In order to graduate and mature as a scientist/ develop a career, it is essential to publish and to publish at the highest impact possible. In order to procure funding to continue developing technology and conducting research in your field, it is essential to publish and to publish at the highest impact possible. Without publication, scientists do not graduate and labs do not receive funding- this is what we mean with the term ‘publish or perish.’ Given this reality, many are skeptical about sharing data; some going as far as to not tell others about their results entirely until they are published.
"...citizens not affiliated with large research institutions or companies that pay enormous subscription fees cannot access the data that they paid for!"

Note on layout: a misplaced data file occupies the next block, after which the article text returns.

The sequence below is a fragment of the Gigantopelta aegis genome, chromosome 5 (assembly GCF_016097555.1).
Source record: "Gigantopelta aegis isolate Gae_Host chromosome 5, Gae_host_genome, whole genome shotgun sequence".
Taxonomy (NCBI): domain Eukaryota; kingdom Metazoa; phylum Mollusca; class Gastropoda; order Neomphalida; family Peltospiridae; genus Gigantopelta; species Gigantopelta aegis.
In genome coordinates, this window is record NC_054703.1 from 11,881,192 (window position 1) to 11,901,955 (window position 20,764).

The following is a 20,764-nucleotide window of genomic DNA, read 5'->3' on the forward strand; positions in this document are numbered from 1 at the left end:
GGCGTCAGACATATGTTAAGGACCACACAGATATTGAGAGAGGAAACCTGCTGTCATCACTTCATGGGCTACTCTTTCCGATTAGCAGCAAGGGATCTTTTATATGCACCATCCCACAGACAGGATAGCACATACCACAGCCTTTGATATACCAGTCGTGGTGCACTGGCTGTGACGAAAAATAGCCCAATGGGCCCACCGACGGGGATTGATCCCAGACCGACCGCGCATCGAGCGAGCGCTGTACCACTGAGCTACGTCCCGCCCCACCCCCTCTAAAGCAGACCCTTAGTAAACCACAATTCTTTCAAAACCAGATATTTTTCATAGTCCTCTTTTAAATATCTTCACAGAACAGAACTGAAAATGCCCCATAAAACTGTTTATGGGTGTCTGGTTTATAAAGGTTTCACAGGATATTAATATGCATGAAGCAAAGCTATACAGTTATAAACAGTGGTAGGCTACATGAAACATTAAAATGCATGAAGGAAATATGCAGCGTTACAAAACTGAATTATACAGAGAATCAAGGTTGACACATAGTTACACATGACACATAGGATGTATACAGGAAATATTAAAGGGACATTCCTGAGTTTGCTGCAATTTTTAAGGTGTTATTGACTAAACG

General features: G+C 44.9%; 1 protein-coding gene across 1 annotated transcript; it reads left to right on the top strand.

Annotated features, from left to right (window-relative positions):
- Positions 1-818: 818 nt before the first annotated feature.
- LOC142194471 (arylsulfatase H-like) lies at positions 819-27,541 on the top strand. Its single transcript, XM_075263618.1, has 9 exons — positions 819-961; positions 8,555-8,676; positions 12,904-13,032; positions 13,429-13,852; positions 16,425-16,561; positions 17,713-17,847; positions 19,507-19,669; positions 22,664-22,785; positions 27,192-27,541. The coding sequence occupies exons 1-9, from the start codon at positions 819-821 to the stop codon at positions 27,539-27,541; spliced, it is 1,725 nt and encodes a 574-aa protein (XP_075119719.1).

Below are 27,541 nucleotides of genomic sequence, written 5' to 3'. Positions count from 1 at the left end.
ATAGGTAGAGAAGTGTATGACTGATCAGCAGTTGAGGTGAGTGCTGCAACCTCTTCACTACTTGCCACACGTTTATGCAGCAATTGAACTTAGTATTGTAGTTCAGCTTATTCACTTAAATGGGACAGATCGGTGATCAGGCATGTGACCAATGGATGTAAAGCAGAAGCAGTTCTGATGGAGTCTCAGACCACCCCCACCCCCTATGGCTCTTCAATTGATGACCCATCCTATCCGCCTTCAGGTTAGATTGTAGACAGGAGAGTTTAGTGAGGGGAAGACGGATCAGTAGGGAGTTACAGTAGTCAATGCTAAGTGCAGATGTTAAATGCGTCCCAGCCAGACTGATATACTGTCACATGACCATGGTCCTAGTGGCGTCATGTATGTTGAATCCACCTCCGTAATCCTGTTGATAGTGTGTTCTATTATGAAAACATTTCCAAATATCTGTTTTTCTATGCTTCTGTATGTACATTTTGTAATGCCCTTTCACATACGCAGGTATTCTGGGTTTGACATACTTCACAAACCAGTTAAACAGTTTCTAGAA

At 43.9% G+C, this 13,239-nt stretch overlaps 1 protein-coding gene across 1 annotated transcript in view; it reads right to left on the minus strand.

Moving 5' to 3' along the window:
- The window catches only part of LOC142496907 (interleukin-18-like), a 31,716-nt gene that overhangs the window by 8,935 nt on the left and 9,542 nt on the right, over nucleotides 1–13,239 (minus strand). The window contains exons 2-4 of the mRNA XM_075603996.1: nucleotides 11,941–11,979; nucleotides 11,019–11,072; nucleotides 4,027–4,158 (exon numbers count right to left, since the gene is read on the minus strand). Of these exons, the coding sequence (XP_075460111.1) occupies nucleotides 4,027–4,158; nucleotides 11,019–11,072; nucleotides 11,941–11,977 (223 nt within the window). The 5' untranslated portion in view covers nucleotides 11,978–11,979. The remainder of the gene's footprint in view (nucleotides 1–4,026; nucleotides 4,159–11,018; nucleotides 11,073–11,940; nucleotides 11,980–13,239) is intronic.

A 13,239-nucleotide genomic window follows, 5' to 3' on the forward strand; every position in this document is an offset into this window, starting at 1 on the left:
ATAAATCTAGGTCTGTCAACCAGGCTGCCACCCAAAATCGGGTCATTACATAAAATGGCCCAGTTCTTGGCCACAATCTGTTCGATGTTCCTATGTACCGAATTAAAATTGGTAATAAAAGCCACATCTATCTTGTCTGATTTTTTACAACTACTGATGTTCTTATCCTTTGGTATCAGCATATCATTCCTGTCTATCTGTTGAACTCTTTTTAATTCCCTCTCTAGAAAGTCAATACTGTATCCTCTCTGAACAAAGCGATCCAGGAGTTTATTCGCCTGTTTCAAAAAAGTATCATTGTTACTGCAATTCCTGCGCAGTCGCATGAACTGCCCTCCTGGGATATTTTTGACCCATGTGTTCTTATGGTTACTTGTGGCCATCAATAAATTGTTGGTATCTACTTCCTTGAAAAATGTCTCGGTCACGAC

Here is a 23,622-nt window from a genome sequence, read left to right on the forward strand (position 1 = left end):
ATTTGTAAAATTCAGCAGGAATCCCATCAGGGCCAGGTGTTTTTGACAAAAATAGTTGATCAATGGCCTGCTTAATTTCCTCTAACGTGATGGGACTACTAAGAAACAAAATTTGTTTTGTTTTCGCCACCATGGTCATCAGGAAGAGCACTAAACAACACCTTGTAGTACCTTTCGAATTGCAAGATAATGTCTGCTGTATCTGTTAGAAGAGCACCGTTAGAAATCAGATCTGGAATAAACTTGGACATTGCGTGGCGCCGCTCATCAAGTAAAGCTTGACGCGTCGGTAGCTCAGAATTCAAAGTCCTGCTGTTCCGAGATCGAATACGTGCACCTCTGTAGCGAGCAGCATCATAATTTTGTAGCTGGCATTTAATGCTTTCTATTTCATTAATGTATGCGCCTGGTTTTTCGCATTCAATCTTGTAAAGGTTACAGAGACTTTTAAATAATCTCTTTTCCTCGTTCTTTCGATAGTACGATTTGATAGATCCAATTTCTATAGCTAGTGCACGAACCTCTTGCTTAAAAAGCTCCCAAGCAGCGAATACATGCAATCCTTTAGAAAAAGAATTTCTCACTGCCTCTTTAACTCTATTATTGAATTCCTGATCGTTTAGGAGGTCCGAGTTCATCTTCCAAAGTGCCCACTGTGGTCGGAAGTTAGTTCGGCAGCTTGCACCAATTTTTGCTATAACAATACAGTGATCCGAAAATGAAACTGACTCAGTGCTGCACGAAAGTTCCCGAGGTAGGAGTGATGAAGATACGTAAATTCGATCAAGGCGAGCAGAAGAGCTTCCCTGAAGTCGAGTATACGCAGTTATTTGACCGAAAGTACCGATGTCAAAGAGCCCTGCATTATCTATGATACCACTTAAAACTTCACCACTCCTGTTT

Flaw number two: the publication process is very time intensive and expensive. For a research paper to be published, it must contain a complete story and undergo intense scrutiny and vetting by other experts in the field. This system has its benefits- it prevents information that may otherwise be unreliable or misleading from misinforming other scientists. However, this system is also fundamentally flawed in terms of commercializing technology. For example, in order to publish you must tell a complete story with a succinct ‘take home message.’ Graph 1 must lead to graph 2, to chart 3, etc… until a solid conclusion can be drawn. In theory, this sounds full-proof, but in practice it does not always make sense. For example, my publication about the “Effect of pH and buffer concentration on anode biofilms of Thermincola ferriacetica” (including supporting information) contains eleven graphs, nine images, and four tables, that all present different data which when combined together reach a single conclusion. However, each graph tells a story in-and-of itself. If another research lab were interested in say, the pH range of T. ferriacetica, they would not be able to find that information until after I had gathered all of the data from my other experiments, composed everything into an article, drew a conclusion, and then had that conclusion vetted within the context of everything currently published in the field. To publish this paper, I had to construct and operate greater than 20 reactors (that worked) over three years. Unless I am willing to freely discuss my findings prior to publication, a researcher working to commercialize a thermophilic MxC may have to wait several years to perfect a reactor design based on data that was ‘waiting to be published.’ If I do choose to share my data, I run the risk of someone else publishing that data first and losing most of the credit, funding, and potentially my opportunity to graduate.